was born in Baton Rouge, Louisiana in 1950. His musical studies began with the piano when he was six. At twelve, he added trumpet and won numerous honors for his playing ability. His skill with the trumpet and his ear for music allowed him, in his teens and early 20s, to play with and do musical arrangements for pick-up bands with visiting entertainers to the area - such as Percy Sledge, Syl Johnson, King Floyd and Garland Green.
He received his BS in Secondary Education from Southern University, Baton Rouge, studying under Walter Craig and the late jazz great Alvin Batiste in its Jazz Institute. He then received his MM and DMA in Composition from The University of Texas at Austin, studying with such luminaries as ethnomusicologist Gerard Behague, composers Karl Korte and Joseph Schwantner, and world-renowned orchestrator and author of Counterpoint (the late) Kent Kennan.
Dr. Stewart was greatly influenced by the Modern Jazz Quartet. For the past 40 years, he has been concerned with the application of advanced counterpoint to jazz and jazz derived styles. This group was significant to him because they combined jazz with baroque music. Dr. Stewart stated that the art of counterpoint is the combining of melodies into a higher unit, creating a harmony between them. Europeans were masters of that technique and early European music was based on it. The music was principally polyphonic. As quietly is it’s kept, much African-derived music that we enjoy as a staple of our popular culture is also, fundamentally polyphonic. The rhythmic nature of it makes it so. By combining rhythm and melody in certain ways in the vernacular, one finds that baroque music is compatible. Understanding this principle has resulted in his creation of literally dozens of jazz fugues, inventions, and other contrapuntal creations in the style of African and African-derived music.
Dr. Stewart’s works have been performed in venues in Louisiana, Texas, Massachusetts, New York, Alabama, North Carolina, California and Africa. The Second Annual Louisiana Composers’ Symposium, presented by The New Orleans Public Schools Jazz Artist In Residence Program, presented Stewart’s "An Appropriate Title" (Identity 6) in 1975 performed by jazz great Julian 'Cannonball' Adderley, along with the Southern University Percussion Ensemble.
In addition to conducting, Dr. Stewart’s compositions have been performed by soloists Brenda Wimberly and Carolyn Sebron; and jazz artists Jullian 'Cannonball' Adderly, Alvin Batiste and Kent Jordan. Ensembles who have performed his music include the Southern University Chorus (Baton Rouge, Louisiana); the Southern University Jazz Orchestra; the Boston Orchestra and Choral (Massachusetts); the Scott Joplin Orchestra of Houston (Texas); the University of California Jazz Orchestra; the Mobile Symphony Orchestra (Alabama); and members of the Louisiana Philharmonic Orchestra.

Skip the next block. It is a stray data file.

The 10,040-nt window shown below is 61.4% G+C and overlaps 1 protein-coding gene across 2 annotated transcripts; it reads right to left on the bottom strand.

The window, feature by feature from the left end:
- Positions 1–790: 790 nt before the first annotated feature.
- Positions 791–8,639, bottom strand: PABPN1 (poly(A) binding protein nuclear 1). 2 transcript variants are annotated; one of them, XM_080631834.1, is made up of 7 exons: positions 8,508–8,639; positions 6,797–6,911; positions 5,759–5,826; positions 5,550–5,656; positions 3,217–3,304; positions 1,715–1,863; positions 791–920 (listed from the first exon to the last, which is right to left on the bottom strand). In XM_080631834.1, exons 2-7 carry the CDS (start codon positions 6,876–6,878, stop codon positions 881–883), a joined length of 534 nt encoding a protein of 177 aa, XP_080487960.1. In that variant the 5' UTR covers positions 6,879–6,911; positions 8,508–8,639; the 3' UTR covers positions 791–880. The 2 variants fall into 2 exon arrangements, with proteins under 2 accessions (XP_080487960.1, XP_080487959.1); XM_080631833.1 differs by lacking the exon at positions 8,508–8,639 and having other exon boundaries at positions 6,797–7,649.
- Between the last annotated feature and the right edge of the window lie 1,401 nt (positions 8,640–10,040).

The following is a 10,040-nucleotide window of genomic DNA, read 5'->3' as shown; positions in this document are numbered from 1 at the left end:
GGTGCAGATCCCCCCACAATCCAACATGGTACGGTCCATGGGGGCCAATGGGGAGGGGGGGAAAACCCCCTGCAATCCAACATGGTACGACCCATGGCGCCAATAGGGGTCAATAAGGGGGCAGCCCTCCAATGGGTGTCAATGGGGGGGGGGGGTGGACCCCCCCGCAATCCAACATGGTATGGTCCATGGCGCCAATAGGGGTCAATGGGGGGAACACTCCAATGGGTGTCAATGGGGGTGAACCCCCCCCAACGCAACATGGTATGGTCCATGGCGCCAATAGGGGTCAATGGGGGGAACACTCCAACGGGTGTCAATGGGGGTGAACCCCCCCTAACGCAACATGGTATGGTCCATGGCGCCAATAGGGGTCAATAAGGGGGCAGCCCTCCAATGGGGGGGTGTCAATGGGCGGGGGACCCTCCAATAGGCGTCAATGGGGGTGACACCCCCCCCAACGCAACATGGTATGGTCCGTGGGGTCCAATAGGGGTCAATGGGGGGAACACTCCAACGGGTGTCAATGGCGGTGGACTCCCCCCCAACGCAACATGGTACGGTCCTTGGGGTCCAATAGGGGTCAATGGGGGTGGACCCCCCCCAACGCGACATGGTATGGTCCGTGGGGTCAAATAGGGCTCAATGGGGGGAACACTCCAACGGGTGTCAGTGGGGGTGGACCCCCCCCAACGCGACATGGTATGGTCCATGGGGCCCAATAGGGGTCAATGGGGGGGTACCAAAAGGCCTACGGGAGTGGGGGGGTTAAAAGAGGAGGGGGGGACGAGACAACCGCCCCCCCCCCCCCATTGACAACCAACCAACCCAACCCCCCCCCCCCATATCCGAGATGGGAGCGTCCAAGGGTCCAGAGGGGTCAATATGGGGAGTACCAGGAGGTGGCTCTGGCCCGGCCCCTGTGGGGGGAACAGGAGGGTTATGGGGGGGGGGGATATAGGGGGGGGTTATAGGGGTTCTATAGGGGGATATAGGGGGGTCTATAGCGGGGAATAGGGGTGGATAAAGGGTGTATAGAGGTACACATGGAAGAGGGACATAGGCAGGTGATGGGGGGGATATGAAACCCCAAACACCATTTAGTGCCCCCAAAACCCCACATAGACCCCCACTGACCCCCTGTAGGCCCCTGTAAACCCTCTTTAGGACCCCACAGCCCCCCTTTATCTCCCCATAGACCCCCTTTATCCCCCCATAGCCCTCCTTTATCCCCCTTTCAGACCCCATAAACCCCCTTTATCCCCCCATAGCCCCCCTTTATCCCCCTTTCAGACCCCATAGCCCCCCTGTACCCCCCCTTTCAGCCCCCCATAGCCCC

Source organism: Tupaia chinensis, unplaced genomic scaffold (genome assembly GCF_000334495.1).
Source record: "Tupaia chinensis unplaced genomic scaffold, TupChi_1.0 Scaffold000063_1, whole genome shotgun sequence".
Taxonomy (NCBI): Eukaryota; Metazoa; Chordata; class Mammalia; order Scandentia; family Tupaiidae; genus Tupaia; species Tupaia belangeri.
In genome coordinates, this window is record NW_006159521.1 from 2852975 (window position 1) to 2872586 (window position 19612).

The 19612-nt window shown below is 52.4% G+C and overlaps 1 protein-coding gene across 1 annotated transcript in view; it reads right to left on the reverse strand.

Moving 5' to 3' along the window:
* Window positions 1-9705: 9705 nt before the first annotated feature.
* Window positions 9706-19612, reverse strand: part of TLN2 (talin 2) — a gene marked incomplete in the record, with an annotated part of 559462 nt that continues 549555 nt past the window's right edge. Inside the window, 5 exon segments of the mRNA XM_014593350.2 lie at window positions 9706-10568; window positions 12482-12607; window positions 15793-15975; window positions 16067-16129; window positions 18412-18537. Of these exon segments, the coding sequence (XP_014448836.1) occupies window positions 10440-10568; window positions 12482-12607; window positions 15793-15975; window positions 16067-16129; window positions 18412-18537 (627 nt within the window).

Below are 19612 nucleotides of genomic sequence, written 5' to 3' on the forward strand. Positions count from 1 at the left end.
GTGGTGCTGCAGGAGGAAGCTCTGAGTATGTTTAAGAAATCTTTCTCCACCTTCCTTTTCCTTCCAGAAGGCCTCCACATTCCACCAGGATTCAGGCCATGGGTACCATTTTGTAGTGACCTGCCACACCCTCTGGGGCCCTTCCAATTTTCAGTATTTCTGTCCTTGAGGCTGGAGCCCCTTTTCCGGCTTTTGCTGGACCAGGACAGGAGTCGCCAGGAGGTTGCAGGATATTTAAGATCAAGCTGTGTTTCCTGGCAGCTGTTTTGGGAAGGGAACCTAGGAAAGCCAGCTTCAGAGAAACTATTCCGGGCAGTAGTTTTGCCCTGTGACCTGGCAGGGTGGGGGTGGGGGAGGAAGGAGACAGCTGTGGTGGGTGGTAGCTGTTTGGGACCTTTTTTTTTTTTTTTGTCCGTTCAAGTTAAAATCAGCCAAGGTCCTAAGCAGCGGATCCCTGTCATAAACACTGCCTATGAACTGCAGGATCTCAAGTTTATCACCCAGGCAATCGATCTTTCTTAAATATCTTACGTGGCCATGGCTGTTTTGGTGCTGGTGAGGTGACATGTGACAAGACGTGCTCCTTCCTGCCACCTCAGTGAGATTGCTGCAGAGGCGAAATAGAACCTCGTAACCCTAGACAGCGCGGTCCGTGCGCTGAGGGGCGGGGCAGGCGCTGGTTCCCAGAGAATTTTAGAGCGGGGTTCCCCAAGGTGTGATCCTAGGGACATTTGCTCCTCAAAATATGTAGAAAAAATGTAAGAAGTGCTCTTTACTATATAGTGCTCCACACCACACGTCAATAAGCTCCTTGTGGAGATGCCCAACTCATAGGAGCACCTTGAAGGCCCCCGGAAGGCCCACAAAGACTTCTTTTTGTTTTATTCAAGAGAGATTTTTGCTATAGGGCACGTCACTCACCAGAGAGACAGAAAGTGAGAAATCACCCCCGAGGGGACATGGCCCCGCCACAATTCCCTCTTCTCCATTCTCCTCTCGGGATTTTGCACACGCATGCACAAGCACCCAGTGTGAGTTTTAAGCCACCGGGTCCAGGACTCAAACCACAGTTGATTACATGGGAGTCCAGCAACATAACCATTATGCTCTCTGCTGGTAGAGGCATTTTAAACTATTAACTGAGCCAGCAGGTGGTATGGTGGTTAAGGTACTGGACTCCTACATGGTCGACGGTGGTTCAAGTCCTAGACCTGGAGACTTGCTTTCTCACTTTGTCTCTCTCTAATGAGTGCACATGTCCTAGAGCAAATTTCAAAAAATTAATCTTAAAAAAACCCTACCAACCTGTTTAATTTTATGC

The 1984 premier of his oratorio Al-Inkishafi (Identity 14) (The Soul’s Awakening), a choral symphonic setting of an East African (Kiswahili) poem, was performed in Austin, Texas. It featured the Austin Symphony Orchestra under the direction of Maestro Sung Kwak; distinguished Mezzo-Soprano Barbara Conrad with the Metropolitan Opera; internationally known choreographer and master of African dance Chuck Davis; the Southern University Chorus of Baton Rouge, Louisiana; English narrator the nationally renowned actor Moses Gunn; and Kiswahili narrator John “Mtembezi” Inniss, along with local dancers.
He served as conductor and artistic director of the Boston Orchestra and Chorale from 1987-1991 and as guest conductor with the Scott Joplin Orchestra of Houston, Texas. In addition, he had conductorial performances with the UCSB Jazz Orchestra.
In 1991, Dr. Stewart was awarded a Fulbright Fellowship to the Republic of Ghana in West Africa, where he served as conductor and composer in residence with the National Symphony Orchestra of Ghana. He conducted Samuel Coleridge-Taylor’s Hiawatha’s Wedding Feast with the National Symphony Orchestra of Ghana and composed several works during his tenure there, including "Tribute to Juneteenth" [renamed Juneteenth Symphony (Identity 34:1)], "Fruits of Austerity" (Identity 34:2), and "Afterthought" (Identity 34:3). “Come Kiss Me Sweet and Twenty" (Identity 33a) the first movement of Three Jazz Songs (Identity 33) based on the poetry of Paul Lawrence Dunbar, had its premiere performance by the National Symphony Orchestra of Ghana. It featured soloists Margaret Ferguson and Theodora Mensah of the National Academy of Music, Winneba, on April 25, 1992, at the Accra International Conference Centre. Dr. Stewart arranged and conducted his American Independence Day Suite (Identity 34:4), which was performed at the American Independence Celebration on July 4, 1992, held at Bud Field, Accra, Ghana and sponsored by the American Embassy in Ghana. This work is an arrangement of traditional American patriotic and popular songs for symphony orchestra.
New York soprano Carolyn Sebron commissioned "Amina" (Identity 25:1), a work using English and Swahili texts, for a special concert of contemporary music. The concert was held in Weill Recital Hall at Carnegie Hall and was sponsored by the ISCM of New York in collaboration with pianist Eliza Garth.